Using Deep Learning to heal people suffering from cancer

Or, why DL is cool

Sometimes, we are happily using Deep Learning for futiles things like generating faces or changing horses into zebras. But most of the time, it’s a powerful tool that can help saving lives.

At the INSA of Rouen, I worked in a team of student implementing a solution based on an article published by researchers, some of them being my teachers. The article is called IODA: An input/output deep architecture for image labeling and was written by Julien Lerouge, Romain Herault, Clément Chatelain, Fabrice Jardin and Romain Modzelewski. Image labeling is the act of determining zones in an image and saying : ‘this zone corresponds to the sky’ or ‘this zone corresponds to a pedestrian’. But what’s fantastic with their work is that it also does image segmentation (it also detects where are the frontiers of the zones).

At this point, you’re probably wondering : it’s cool but how does it heal people? or is it called Ioda because of Star Wars ?

The problem

Well, it doesn’t really *heal* people per se, but it helps the medics a lot. One of the treatment for cancer is chemotherapy : basically, you insert poison in the patient’s body and hope it kills more cancerous cells than sane cells. It’s brutal, the patient suffers and sometime it does more harm than it helps. You understand now how careful the medic have to be when dealing with the doses of this. The problem is that we don’t really know how much the patient can take. We need to evaluate his state to adjust the doses.

One way of doing that is by looking at the sarcopeny (the loss of skeletal muscles) and the amount of fat. It’s a good indicator and it’s simple : if a patient has some fat and isn’t losing muscles, he is in good health.

On a scanner, it’s difficult to estimate the amounts of fat and muscles. For the moment, radiologists spend precious minutes of their time with a colorizing tool to fill zones in scanner, while a software compute various indicators according to the colorized areas. It’s boring, very long, the ratio (time spent)/(time well spent) isn’t very high.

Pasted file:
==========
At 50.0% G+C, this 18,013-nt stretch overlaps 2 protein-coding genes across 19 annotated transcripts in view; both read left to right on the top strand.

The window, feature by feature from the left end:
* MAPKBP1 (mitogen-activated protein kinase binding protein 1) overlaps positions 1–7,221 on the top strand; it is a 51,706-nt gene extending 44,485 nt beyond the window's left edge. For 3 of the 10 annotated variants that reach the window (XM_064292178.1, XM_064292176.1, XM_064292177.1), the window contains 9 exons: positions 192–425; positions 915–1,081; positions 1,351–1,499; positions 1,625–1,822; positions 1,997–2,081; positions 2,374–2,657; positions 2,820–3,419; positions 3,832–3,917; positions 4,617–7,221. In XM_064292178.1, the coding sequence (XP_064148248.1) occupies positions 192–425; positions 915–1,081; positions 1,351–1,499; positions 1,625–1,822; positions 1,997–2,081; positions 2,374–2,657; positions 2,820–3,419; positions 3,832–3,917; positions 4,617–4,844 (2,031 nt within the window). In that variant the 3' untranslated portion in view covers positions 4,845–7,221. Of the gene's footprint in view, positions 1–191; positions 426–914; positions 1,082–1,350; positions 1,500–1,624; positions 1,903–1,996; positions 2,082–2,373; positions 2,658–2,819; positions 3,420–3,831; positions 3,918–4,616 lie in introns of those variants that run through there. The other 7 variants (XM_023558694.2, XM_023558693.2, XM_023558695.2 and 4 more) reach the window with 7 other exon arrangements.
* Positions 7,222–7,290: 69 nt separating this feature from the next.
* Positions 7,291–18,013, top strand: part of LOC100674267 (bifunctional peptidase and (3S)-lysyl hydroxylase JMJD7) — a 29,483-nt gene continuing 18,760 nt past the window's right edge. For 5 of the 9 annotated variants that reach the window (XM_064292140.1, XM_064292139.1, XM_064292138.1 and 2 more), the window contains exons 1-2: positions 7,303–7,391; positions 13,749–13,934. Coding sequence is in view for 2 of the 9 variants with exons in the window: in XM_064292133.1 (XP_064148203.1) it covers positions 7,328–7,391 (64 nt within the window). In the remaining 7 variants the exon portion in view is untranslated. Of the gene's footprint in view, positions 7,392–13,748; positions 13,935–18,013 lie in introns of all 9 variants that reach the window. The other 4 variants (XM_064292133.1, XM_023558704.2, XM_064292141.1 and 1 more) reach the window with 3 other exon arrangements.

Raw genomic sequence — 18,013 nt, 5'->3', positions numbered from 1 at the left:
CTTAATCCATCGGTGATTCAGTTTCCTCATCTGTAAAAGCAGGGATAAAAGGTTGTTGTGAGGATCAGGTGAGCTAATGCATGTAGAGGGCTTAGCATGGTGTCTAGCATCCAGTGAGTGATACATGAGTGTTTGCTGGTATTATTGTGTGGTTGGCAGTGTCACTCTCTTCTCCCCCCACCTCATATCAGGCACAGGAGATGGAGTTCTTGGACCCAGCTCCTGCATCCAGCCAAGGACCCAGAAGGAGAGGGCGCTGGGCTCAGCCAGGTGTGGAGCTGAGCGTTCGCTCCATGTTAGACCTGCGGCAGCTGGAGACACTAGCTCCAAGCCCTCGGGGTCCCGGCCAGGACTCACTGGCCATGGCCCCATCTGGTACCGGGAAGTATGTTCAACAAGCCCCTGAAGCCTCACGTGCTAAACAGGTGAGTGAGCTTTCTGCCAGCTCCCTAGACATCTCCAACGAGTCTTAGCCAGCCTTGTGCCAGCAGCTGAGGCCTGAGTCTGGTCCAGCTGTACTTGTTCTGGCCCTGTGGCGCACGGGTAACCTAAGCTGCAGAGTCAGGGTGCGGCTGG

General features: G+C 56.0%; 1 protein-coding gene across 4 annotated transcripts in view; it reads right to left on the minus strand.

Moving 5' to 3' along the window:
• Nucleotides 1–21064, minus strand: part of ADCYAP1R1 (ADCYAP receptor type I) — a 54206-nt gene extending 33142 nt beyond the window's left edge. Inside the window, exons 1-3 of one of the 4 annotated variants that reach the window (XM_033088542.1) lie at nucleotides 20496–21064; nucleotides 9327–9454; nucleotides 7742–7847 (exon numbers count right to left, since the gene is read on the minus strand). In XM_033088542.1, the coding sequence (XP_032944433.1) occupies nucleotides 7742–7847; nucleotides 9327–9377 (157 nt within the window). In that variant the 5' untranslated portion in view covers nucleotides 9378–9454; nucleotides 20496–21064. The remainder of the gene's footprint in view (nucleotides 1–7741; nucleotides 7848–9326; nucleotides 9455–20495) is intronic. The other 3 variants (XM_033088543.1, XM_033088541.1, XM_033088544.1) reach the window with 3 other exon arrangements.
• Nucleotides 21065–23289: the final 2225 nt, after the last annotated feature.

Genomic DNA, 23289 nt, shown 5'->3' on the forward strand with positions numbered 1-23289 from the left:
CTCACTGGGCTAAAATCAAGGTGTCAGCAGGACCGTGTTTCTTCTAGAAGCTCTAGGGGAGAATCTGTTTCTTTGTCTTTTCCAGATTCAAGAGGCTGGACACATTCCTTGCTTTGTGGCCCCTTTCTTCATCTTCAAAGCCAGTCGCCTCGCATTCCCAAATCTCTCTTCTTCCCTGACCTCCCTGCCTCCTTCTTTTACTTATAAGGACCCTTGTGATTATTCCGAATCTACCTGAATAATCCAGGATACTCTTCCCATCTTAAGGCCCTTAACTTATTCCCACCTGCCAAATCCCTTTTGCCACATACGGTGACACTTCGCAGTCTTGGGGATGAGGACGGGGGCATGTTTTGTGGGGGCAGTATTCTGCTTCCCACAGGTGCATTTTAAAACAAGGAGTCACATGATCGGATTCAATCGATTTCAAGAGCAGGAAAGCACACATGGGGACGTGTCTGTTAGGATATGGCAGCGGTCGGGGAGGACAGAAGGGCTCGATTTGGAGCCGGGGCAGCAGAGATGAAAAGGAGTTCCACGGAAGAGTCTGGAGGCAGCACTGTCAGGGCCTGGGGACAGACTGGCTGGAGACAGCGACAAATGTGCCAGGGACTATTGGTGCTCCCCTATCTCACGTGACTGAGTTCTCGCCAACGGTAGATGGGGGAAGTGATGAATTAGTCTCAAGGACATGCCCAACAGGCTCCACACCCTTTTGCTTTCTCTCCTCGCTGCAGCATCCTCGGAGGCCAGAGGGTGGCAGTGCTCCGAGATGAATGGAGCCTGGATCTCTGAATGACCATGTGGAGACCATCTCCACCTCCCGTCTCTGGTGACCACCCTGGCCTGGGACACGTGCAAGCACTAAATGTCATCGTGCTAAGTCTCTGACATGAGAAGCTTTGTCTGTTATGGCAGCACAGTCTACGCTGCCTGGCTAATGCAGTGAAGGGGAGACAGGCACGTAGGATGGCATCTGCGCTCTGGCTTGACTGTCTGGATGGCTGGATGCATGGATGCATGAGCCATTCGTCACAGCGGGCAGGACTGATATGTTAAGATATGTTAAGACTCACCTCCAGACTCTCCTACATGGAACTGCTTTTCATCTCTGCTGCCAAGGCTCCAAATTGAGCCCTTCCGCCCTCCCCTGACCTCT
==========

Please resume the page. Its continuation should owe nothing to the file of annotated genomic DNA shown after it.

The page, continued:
L3 slice : where are the muscles, where are the bones, where is the fat?

L3 slice colorised (this is what we want to get) : subcutaneous fat in green, muscle tissue in pink, visceral fat in red, bowels in grey, bones in white

An L3 slice is the scanner located at the 3rd vertebrae. It’s the reference point in the body

Here comes the DL on its white horse

I like to see Deep Neural network like a set of bricks with different properties, that you stuck in each other like Lego’s.

The most useful bricks are :

  • the fully-connected layers (or dense layers) : the first invented layers, they learn a function from a dataset to solve your problem
  • the convolutional layers : they apply filters more and more complex on your input. This allow to reduce the size of it (it’s reduced to its most informative features). If your input is an image, you should really consider using it.

Then, Deep Learning is really just cleaning your data (I’m writing that like it’s always easy), sticking layers together to get your model, throwing your training dataset at it and reaping the fruits of the hard labor of your GPU.

Let’s look at the architecture of IODA:

Architecture of IODA

We have 3 elements in the network (from left to right):

  • convolutional layers (in white) that take the scanner as input
  • dense layers (in grey) forming an auto-encoder (I’ll explain what is it)
  • and then, layers that are specific to IODA (in dark grey) : convolutional layers that can work backward. You feed them a compressed representation of an image and they output the image.

The auto-encoder

An auto-encoder is a technique used to create a code that link two objects.
 In it, you have 3 parts :

  • the encoder (A), a neural network that take the input to transform it into an intermediate form
  • the intermediate form (d), most of the time it’s a vector
  • the decoder (B), a neural network that take the intermediate state and tries to recreate the input of A.

To use it, you give your input x to A, it produces an intermediate form d that is given to B, and then B tries to recreate the input (let’s call the output of B, x’).
 When you are training your neural network, you penalize the difference between x and x’ so that each time, the auto-encoder learns better how to encode and decode without losing information.

And what is even better is that you can decide that x and x’ are not identical! For example, you can decide that x is a picture showing a horse and that x’ is the same picture but with the horse replaced by a zebra. For more informations, I invite you to read this very good article.

Principle of an auto-encoder

So, when we feed IODA with scanner in A and segmented (colorized) scanner in B, the auto-encoder will learn to create a colorised scanner from a non-colorised one. It’s that simple (well in fact, it’s a bit more complicated but maybe I’ll write another article about it). Once the radiologist have the colorised scanner, he can put it into a software that will compute the indicators of sarcopeny according to the areas of the colorised zones. With those indicators, the doctor can evaluate the state of the patient and can choose a more appropriate dosage for the patient.

You might be wondering : but then, what are the other layers for?

Well, dense layers in the auto-encoder work very badly when the input has a big size. The convolutional layers reduce the size of the inputs to solve that.

This is just a tiny part of the published article, and I’d be happy to tell you more about it in a next blog post.

By Denis Vivies